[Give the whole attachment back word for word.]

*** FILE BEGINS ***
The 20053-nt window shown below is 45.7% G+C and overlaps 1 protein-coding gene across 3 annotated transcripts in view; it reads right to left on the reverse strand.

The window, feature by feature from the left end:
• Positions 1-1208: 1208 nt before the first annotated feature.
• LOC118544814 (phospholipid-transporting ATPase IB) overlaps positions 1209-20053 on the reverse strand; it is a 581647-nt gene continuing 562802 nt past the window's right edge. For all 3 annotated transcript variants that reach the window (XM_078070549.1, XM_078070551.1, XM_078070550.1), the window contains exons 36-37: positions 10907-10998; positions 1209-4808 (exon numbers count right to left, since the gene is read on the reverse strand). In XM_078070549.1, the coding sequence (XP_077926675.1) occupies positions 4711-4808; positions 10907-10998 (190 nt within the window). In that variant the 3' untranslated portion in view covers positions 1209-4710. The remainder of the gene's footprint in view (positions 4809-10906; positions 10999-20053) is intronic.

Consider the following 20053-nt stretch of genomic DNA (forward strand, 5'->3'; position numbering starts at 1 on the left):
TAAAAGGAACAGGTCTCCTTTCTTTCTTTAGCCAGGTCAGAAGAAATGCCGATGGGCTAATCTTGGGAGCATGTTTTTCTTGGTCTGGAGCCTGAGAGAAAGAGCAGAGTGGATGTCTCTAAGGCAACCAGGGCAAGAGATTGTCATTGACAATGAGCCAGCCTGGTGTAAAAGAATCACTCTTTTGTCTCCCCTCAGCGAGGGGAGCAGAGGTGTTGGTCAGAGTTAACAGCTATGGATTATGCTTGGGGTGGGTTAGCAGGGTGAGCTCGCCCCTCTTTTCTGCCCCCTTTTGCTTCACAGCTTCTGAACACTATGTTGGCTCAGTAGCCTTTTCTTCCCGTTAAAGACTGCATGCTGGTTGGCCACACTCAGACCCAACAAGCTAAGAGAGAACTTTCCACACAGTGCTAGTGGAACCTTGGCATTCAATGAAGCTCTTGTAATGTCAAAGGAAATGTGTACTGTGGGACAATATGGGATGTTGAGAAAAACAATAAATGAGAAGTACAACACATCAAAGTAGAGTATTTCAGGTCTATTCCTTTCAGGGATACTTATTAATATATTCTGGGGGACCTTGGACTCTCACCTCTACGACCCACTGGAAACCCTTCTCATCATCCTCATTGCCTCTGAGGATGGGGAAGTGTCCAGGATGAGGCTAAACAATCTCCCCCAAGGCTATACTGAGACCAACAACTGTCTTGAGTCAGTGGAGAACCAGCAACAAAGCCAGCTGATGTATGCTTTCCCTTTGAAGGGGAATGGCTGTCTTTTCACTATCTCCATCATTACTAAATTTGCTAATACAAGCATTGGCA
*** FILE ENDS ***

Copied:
The 20053-nt window shown below is 45.7% G+C and overlaps 1 protein-coding gene across 3 annotated transcripts in view; it reads right to left on the reverse strand.

The window, feature by feature from the left end:
• Positions 1-1208: 1208 nt before the first annotated feature.
• LOC118544814 (phospholipid-transporting ATPase IB) overlaps positions 1209-20053 on the reverse strand; it is a 581647-nt gene continuing 562802 nt past the window's right edge. For all 3 annotated transcript variants that reach the window (XM_078070549.1, XM_078070551.1, XM_078070550.1), the window contains exons 36-37: positions 10907-10998; positions 1209-4808 (exon numbers count right to left, since the gene is read on the reverse strand). In XM_078070549.1, the coding sequence (XP_077926675.1) occupies positions 4711-4808; positions 10907-10998 (190 nt within the window). In that variant the 3' untranslated portion in view covers positions 1209-4710. The remainder of the gene's footprint in view (positions 4809-10906; positions 10999-20053) is intronic.

Consider the following 20053-nt stretch of genomic DNA (forward strand, 5'->3'; position numbering starts at 1 on the left):
TAAAAGGAACAGGTCTCCTTTCTTTCTTTAGCCAGGTCAGAAGAAATGCCGATGGGCTAATCTTGGGAGCATGTTTTTCTTGGTCTGGAGCCTGAGAGAAAGAGCAGAGTGGATGTCTCTAAGGCAACCAGGGCAAGAGATTGTCATTGACAATGAGCCAGCCTGGTGTAAAAGAATCACTCTTTTGTCTCCCCTCAGCGAGGGGAGCAGAGGTGTTGGTCAGAGTTAACAGCTATGGATTATGCTTGGGGTGGGTTAGCAGGGTGAGCTCGCCCCTCTTTTCTGCCCCCTTTTGCTTCACAGCTTCTGAACACTATGTTGGCTCAGTAGCCTTTTCTTCCCGTTAAAGACTGCATGCTGGTTGGCCACACTCAGACCCAACAAGCTAAGAGAGAACTTTCCACACAGTGCTAGTGGAACCTTGGCATTCAATGAAGCTCTTGTAATGTCAAAGGAAATGTGTACTGTGGGACAATATGGGATGTTGAGAAAAACAATAAATGAGAAGTACAACACATCAAAGTAGAGTATTTCAGGTCTATTCCTTTCAGGGATACTTATTAATATATTCTGGGGGACCTTGGACTCTCACCTCTACGACCCACTGGAAACCCTTCTCATCATCCTCATTGCCTCTGAGGATGGGGAAGTGTCCAGGATGAGGCTAAACAATCTCCCCCAAGGCTATACTGAGACCAACAACTGTCTTGAGTCAGTGGAGAACCAGCAACAAAGCCAGCTGATGTATGCTTTCCCTTTGAAGGGGAATGGCTGTCTTTTCACTATCTCCATCATTACTAAATTTGCTAATACAAGCATTGGCA